International Business Acquisitions: A Deep Dive into the Legal Aspects of M&A in France
On May 3, 2023 By Benoît LAFOURCADE
I. Scrutinizing the Legal Fundamentals of M&A Transaction Completion
Mergers and Acquisitions (M&A) transactions necessitate the precise and thorough formulation of the Sale and Purchase Agreement (SPA). A cornerstone document in the process, the SPA represents the formal commitment between the buyer and seller, setting out the terms and conditions of the sale.
One of the pivotal aspects of the SPA are the seller’s warranties, essentially statements that the seller makes about the target company, which provide the buyer with contractual remedies if the statements turn out to be false. These warranties can cover a broad spectrum of areas such as the target company’s financial status, material contracts, real estate, intellectual property, and more.
Another essential feature of the SPA is the disclosure of the target company’s relevant information. The seller is obliged to disclose specific details about the company, which might influence the buyer’s decision to go ahead with the transaction. These disclosures are usually presented in a disclosure letter, and they qualify the warranties, meaning if the seller has disclosed an issue, the buyer typically can’t make a claim about it later.
Negotiations between the buyer and the seller often revolve around these warranties and disclosures. Buyers generally favor the repetition of warranties and indemnities at the completion of the deal to ensure that no significant changes have occurred since signing. They may also request a “walk away” provision, allowing them to withdraw from the deal if a material adverse event, negatively impacting the value or operations of the target company, happens between signing and completion.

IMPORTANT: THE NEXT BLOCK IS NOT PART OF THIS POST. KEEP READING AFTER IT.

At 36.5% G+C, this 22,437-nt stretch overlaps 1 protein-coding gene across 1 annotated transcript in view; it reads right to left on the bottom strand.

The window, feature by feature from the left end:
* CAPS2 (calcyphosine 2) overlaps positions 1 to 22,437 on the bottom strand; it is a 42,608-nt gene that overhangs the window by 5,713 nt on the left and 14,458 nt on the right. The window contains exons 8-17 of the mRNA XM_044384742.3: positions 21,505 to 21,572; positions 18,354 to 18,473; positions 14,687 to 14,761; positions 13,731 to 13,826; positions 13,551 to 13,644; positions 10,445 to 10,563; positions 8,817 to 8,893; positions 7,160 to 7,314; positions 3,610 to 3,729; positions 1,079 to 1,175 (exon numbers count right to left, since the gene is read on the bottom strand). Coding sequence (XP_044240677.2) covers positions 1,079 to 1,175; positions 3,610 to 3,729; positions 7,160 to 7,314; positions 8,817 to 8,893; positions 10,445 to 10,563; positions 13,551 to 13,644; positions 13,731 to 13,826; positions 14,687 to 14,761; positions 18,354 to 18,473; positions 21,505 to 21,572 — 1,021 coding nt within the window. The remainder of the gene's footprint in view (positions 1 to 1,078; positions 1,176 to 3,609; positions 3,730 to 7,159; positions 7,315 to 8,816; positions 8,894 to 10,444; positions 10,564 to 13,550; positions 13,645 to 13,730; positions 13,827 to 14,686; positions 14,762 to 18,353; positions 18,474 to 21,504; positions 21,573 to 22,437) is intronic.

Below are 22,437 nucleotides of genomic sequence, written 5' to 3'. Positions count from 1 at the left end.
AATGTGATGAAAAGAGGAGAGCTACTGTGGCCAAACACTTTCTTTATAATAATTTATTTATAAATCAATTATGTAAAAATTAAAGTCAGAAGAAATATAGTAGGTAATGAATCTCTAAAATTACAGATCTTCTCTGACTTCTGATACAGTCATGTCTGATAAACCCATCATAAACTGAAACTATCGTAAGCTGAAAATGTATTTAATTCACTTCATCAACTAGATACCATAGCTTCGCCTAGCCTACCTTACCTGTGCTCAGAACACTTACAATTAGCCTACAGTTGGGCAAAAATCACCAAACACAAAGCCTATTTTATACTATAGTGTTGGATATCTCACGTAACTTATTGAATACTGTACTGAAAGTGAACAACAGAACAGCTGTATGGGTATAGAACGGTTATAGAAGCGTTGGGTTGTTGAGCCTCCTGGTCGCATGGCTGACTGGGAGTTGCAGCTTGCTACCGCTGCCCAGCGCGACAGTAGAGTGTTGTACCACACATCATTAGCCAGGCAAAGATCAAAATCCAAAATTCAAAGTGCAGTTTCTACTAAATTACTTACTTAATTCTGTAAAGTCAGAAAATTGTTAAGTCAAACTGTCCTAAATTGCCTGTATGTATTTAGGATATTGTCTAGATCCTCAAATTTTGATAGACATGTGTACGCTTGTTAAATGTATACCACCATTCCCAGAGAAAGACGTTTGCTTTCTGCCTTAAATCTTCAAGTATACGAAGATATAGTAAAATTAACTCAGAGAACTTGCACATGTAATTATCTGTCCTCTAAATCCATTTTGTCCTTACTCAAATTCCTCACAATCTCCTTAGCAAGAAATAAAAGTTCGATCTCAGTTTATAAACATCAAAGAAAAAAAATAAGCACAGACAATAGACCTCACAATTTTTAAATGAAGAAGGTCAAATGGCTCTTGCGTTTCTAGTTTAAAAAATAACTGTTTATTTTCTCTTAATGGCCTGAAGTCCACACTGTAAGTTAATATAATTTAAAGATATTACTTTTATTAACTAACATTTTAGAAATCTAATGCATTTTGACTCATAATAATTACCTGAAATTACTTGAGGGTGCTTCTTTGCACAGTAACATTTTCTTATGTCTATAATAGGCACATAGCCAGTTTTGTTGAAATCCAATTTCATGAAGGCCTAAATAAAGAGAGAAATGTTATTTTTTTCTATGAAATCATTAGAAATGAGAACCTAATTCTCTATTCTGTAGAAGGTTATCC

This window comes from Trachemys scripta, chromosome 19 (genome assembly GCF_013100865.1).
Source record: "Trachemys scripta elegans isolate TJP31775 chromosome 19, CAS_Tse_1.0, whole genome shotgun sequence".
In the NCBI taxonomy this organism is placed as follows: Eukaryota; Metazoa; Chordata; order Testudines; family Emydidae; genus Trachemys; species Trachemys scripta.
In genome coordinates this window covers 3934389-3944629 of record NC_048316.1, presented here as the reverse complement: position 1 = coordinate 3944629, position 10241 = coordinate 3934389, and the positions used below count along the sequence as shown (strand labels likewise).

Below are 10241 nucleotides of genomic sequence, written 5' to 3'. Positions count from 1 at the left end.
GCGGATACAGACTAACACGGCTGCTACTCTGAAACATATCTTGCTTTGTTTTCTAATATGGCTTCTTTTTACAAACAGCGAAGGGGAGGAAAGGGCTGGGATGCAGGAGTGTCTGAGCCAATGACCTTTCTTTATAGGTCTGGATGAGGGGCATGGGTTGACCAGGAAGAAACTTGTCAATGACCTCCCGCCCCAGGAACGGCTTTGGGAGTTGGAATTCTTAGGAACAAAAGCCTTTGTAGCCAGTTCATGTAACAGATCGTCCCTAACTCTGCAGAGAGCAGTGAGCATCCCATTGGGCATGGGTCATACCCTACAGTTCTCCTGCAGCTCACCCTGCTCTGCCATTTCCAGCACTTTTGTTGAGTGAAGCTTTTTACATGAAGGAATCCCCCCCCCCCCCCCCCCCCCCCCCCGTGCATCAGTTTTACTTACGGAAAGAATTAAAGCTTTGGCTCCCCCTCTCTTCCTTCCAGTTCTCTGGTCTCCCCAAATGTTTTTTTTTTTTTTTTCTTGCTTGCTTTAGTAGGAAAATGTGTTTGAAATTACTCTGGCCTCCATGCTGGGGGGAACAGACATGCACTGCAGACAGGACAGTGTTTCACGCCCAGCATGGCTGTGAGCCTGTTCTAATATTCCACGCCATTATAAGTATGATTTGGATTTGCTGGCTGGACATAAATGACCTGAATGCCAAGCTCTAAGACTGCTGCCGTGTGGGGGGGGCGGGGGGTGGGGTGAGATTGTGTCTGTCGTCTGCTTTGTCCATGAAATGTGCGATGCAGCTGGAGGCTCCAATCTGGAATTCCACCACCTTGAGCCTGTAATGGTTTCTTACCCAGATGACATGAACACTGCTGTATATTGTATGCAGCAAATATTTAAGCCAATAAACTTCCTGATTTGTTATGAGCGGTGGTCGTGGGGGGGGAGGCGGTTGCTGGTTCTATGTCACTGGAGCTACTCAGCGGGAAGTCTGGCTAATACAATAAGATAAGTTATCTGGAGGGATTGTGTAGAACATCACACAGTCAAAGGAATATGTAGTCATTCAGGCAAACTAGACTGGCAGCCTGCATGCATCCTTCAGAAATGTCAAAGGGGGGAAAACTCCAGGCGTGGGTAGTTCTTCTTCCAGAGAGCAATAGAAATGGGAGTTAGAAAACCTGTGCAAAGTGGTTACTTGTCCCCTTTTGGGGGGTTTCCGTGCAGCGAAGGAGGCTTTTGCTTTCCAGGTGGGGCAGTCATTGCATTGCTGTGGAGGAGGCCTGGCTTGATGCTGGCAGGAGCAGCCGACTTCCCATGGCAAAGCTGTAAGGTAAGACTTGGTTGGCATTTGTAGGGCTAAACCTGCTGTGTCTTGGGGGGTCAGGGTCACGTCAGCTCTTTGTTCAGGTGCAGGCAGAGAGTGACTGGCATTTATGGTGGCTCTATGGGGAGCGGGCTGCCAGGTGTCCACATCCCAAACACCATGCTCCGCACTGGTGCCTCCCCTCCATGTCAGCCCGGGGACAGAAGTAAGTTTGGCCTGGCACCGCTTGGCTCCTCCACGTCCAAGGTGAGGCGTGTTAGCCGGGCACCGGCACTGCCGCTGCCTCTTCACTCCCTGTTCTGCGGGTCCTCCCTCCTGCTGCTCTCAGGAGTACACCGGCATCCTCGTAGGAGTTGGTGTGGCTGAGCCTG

On the other hand, sellers often argue for the ability to update the disclosure letter before completion to avoid potential liabilities under the repeated warranties. A common middle ground involves the issuance of warranties only at signing, supplemented by a “management of business within the ordinary course” warranty and, depending on the negotiation leverage, a “no material adverse change” warranty effective until completion.
Another key aspect of the SPA relates to the target company’s existing financial obligations. These may include loans, liens, and other forms of security against the company’s assets. Prior to completion, evidence of the release of these financial obligations, such as shares, pledges, security, guarantees, and indemnities, is typically required. This serves to assure the buyer that the target company’s assets are free from any encumbrances that could limit their use or value after the acquisition.
The SPA also involves the formulation of shareholder and board resolutions, which might include approving the transaction if the target’s articles of association require it and appointing new directors. These resolutions reflect the decision-making process within the target company and are critical to demonstrate the company’s agreement with the transaction’s terms.
Lastly, the SPA often requires various documents relating to the target’s existence and solvency, such as a recent copy of the target’s registry extract, up-to-date and certified articles of association of the target, and a copy of the target’s non-insolvency certificate. The intention here is to reassure the buyer about the target’s legal standing and financial health, thereby reducing the risk associated with the acquisition.
In summary, the completion of M&A transactions involves the careful negotiation of the SPA, securing the release of existing financial obligations, obtaining necessary approvals and resolutions, and verifying the target’s existence and solvency. Each of these steps requires a deep understanding of legal principles and a meticulous approach to ensure a successful transaction.
II. International Implications in M&A Transactions
When it comes to international mergers and acquisitions, additional factors come into play. In such cross-border transactions, whether the buyer or seller of a French company is from a foreign country, a multitude of additional aspects warrant consideration.